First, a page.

SEOUL -- Kia thinks it has found its soul.
The quirky, youth-oriented little car is being snapped up so fast in North America that execs at the Hyundai-owned brand here are trying to figure out how many more to make.
Kia thought it would sell 40,500 Souls in the U.S. and Canada in its first year on sale, which started about a month ago. Now, executives are studying whether they may need 10,000 or more additional cars, says Sung-Bok Lee, general manager of Kia's Americas team.
Soul could become the kind of high-impact hit that thus far has eluded Kia.
"It marks a new direction for the brand," says Jack Nerad, editorial director for Kelley Blue Book. "Kias have largely been bought strictly on their price/value position. Strong interest in the Soul, largely driven by styling, indicates they are turning the corner toward aspirational models that people will buy because of what they are, not their price."
Kia wants to shed its image as a maker of high-value, but mostly dull-looking vehicles. The goal is cutting-edge design to attract more upscale buyers.
With the Soul, "We target the younger generation," says Soon-Nam Lee, head of the overseas marketing group here at Kia headquarters. "The higher goal (is) to enhance the brand image."
The five-passenger Soul is stylish but still low priced. It starts at $13,995 including destination charges, and tops out at $18,595. Soul is rated at 31 miles a gallon on the highway with its base engine. The two Lees, who share a common South Korean name but aren't related, say the low price and upscale look will give Kia an edge in picking up market share during the recession.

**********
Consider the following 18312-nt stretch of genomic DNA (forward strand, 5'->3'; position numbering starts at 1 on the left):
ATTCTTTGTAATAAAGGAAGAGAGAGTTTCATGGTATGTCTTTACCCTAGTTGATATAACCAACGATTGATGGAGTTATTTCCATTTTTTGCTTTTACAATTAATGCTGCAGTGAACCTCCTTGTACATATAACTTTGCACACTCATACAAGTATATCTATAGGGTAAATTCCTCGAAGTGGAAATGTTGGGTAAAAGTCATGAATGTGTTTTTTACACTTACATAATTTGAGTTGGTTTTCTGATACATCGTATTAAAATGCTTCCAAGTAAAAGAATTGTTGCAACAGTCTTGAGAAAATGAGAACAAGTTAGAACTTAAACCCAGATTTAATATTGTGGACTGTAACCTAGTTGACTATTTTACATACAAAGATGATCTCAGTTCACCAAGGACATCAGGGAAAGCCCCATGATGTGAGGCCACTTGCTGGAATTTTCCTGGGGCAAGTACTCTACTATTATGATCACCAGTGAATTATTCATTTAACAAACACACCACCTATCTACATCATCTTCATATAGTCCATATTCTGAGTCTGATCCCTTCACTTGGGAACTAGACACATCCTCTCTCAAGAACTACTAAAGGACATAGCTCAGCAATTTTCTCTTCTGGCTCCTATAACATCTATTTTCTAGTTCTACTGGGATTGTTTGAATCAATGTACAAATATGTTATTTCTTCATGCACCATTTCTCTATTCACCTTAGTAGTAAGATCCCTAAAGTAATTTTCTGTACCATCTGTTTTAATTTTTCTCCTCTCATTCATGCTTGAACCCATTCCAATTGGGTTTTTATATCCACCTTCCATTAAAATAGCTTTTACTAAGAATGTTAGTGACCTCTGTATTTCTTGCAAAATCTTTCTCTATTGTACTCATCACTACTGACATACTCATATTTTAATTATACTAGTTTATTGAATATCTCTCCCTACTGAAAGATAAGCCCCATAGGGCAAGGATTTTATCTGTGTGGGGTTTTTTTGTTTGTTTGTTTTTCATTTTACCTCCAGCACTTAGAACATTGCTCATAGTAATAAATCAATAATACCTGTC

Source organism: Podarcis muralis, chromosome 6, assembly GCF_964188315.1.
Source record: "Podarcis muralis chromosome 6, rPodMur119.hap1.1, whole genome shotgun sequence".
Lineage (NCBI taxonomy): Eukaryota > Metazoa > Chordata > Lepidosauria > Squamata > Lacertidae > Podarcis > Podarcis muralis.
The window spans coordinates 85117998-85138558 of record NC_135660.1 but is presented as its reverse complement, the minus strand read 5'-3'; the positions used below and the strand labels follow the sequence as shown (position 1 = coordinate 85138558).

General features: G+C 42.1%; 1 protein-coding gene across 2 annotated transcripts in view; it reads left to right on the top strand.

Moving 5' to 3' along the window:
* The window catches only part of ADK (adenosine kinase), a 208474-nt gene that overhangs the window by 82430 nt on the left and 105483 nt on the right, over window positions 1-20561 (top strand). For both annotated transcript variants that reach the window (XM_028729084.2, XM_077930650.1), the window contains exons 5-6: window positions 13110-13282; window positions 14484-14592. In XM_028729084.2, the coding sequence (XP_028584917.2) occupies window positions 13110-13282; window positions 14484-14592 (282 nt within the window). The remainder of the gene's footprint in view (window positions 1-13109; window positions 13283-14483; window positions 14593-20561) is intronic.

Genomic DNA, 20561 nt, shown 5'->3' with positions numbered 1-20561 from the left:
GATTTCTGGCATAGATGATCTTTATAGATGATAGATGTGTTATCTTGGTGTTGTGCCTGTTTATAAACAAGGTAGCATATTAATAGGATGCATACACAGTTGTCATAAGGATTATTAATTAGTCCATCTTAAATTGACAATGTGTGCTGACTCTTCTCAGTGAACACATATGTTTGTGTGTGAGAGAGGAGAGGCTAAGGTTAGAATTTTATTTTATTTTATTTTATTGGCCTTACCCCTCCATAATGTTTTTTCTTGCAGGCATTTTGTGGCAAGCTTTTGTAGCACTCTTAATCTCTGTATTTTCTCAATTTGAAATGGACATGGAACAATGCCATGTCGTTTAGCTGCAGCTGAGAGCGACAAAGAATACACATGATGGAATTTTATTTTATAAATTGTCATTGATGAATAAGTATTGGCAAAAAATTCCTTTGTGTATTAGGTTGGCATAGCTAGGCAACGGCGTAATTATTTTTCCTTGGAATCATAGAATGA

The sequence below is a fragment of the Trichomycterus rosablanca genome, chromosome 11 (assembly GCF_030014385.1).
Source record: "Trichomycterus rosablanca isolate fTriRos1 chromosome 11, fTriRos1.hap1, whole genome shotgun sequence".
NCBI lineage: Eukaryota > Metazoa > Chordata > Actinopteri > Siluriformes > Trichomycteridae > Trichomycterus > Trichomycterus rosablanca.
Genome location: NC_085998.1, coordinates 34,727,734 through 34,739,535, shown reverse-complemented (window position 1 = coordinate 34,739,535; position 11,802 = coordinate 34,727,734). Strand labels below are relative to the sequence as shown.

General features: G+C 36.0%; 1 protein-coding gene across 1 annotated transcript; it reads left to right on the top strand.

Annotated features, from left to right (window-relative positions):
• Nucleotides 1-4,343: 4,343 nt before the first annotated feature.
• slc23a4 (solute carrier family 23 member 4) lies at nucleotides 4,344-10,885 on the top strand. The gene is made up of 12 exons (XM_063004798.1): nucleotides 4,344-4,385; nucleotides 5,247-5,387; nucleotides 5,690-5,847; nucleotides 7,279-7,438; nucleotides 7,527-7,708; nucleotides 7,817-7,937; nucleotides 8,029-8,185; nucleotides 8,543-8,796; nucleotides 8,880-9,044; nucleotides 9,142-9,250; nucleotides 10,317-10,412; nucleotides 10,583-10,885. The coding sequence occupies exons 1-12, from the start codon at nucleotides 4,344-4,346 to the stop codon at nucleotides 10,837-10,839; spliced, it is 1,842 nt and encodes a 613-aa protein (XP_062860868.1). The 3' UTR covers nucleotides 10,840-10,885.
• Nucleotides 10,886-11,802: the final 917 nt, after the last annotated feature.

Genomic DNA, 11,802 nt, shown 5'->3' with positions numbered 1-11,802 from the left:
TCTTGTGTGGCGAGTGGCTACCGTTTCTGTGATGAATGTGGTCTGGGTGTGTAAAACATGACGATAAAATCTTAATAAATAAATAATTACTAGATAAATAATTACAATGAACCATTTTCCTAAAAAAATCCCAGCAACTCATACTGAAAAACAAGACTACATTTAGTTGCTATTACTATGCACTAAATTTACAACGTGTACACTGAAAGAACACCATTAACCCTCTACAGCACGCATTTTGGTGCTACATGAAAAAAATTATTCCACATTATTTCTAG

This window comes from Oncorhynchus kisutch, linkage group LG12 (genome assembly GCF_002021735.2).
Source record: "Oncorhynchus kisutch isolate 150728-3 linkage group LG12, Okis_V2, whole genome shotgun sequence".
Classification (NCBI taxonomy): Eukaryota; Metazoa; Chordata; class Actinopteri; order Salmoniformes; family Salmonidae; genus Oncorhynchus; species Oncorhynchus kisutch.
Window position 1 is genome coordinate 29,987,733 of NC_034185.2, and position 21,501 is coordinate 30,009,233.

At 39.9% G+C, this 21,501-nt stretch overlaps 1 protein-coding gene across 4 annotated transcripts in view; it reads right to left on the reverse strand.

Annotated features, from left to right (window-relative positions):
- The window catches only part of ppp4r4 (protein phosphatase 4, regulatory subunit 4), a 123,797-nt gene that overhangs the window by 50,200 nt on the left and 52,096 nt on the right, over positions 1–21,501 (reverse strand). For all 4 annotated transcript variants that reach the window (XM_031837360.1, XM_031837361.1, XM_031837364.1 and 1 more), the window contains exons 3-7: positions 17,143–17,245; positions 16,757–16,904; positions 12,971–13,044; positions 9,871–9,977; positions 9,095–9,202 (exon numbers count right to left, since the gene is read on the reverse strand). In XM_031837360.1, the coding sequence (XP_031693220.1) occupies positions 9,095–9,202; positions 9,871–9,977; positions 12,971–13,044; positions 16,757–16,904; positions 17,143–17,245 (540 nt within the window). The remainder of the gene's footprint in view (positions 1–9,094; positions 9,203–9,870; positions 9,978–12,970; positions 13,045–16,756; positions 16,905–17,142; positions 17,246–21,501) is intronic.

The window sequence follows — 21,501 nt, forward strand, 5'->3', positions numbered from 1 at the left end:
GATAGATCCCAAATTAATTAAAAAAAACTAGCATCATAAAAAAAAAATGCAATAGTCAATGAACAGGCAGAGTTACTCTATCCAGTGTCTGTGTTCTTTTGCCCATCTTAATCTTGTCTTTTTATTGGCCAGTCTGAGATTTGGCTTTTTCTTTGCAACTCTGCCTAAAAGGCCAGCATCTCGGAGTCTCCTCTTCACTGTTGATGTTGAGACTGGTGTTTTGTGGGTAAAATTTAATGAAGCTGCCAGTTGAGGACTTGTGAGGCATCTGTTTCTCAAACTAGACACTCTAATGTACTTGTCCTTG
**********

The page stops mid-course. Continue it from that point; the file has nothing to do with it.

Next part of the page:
Soul is being treated as a so-called halo car, an industry term for head-turning vehicles that bring customers into dealers' showrooms, even if they end up buying something else in the line.
Kia, Hyundai and Subaru were the only major automakers to eke out U.S sales gains in the first quarter vs. the same period last year. In Kia's case, it was 2.3%, better than Hyundai's 1.9%. The overall U.S. auto market was down 37.6%, Autodata says.
Some of Hyundai's success has come from its "Hyundai Assurance" program, which allows people who are laid off to return their cars without having their credit dinged. Ford and General Motors followed with similar programs. But not Kia. Soon-Nam Lee says Kia will find its own promotions but would not say what's in the works.
Kia is also picking up U.S. market share, which was 2.3% in the first quarter, Autodata figures show. He says the goal is to grow to 3.5% of the U.S. market for the year. "Even in a recession, we are investing in the marketing side."